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Module 3 • Natural Resources: Tundra Farming
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into its water table and on which crops are strange, if not dangerous, is afoot. Year by year,
left to rot. The Pitjantjatjara might shake their the number of people with firsthand experience
heads in bewilderment and bemusement, not in the land dwindles. Rural populations continue
because they are primitive or ignorant people, to shift to the cities. The family farm is in a state
not because they have no sense of irony or are of demise, and government and industry con-
incapable of marveling, but because they have tinue to apply pressure on the native peoples
not (many would say not yet) realized a world of North America to sever their ties with the
in which such manipulation of the land—sur- land. In the wake of this loss of personal and
mounting the imperatives of distance it imposes, local knowledge, the knowledge from which a
for example, or turning the large-scale destruc- real geography is derived, the knowledge on
tion of forests and arable land into wealth—is which a country must ultimately stand, has come
desirable or plausible. something hard to define but I think sinister
and unsettling—the packaging and marketing
In the years I have traveled through America,
of land as a form of entertainment. An incipient
in cars and on horseback, on foot and by raft, I
industry, capitalizing on the nostalgia Americans
have repeatedly been brought to a sudden state
feel for the imagined virgin landscapes of their
of awe by some gracile or savage movement of
ancestors, and on a desire for adventure, now
animal, some odd wrapping of a tree’s foliage
offers people a convenient though sometimes
by the wind, an unimpeded run of dew-laden
incomplete or even spurious geography as an
prairie stretching to a horizon flat as a coin
inducement to purchase a unique experience.
where a pin-dot sun pales the dawn sky pink. I
But the line between authentic experience and
know these things are beyond intellection, that
a superficial exposure to the elements of experi-
they are the vivid edges of a world that includes
ence is blurred. And the real landscape, in all its
but also transcends the human world. In memo-
complexity, is distorted even further in the pub-
ry, when I dwell on these things, I know that in
lic imagination. No longer innately mysterious
a truly national literature there should be odes
and dignified, a ground from which experience
to the Triassic reds of the Colorado Plateau, to
grows, it becomes a curiously generic backdrop
the sharp and ghostly light of the Florida Keys,
on which experience is imposed.
to the aeolian soils of southern Minnesota and
the Palouse in Washington, though the mod- In theme parks the profound, subtle, and pro-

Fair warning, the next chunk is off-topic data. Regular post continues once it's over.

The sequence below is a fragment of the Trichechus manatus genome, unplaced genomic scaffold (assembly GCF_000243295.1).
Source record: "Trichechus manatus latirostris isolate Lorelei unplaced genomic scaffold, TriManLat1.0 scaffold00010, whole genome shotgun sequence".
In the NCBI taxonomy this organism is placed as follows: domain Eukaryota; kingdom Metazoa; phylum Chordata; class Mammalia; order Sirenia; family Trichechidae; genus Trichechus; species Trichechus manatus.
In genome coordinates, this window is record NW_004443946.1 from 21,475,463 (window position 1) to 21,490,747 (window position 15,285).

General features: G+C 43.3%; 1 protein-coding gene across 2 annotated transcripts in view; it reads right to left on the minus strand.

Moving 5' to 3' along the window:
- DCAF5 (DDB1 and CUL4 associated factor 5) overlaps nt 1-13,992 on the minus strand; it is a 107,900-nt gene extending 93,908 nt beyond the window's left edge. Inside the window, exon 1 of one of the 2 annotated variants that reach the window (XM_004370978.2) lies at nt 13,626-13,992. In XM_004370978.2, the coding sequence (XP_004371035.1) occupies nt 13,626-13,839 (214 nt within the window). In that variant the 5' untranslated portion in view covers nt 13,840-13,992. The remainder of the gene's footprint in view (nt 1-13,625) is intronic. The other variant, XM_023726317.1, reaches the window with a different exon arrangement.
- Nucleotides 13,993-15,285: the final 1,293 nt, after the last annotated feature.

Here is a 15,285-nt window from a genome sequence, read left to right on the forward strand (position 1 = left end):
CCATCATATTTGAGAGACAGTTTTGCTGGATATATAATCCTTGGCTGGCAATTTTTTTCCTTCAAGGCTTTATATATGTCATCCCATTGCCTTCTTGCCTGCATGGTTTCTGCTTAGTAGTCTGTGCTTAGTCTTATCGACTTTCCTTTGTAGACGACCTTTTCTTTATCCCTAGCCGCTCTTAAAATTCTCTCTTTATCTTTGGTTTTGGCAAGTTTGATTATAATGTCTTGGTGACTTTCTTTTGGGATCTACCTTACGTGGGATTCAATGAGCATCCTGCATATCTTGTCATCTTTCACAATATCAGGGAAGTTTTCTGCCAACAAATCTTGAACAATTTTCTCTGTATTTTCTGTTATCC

ern mind abjures the literary potential of such tracted experience of running a river is reduced
subjects. (If the sand and floodwater farmers of to a loud, quick, safe equivalence, a pleasant
Arizona and New Mexico were to take the black distraction. People only able to venture into the
loams of Louisiana in their hands they would be countryside on annual vacations are, increas-
flabbergasted, and that is the beginning of lit- ingly, schooled in the belief that wild land will,
erature.) I know there should be eloquent evo- and should, provide thrills and exceptional scen-
cations of the cobbled beaches of Maine, the ery on a timely basis. If it does not, something
plutonic walls of the Sierra Nevada, the orange is wrong, either with the land itself or possibly
canyons of the Kaibab Plateau. I have no doubt, with the company outfitting the trip.
in fact, that there are. They are as numerous
and diverse as the eyes and fingers that ponder
People in America, then, face a convoluted situ-
the country—it is that only a handful of them
ation. The land itself, vast and differentiated,
are known. The great majority are to be found
defies the notion of a national geography. If
in drawers and boxes, in the letters and private
applied at all it must be applied lightly, and it
journals of millions of workaday people who
must grow out of the concrete detail of local
have regarded their encounters with the land
geographies. Yet Americans are daily presented
as an engagement bordering on the spiritual,
with, and have become accustomed to talking
as being fundamentally linked to their state of
about, a homogenized national geography,
health.
one that seems to operate independently of the
land, a collection of objects rather than a con-
One cannot acknowledge the extent and tinuous bolt of fabric. It appears in advertise-
the history of this kind of testimony without ments, as a background in movies, and in patri-
being forced to the realization that something otic calendars. The suggestion is that there
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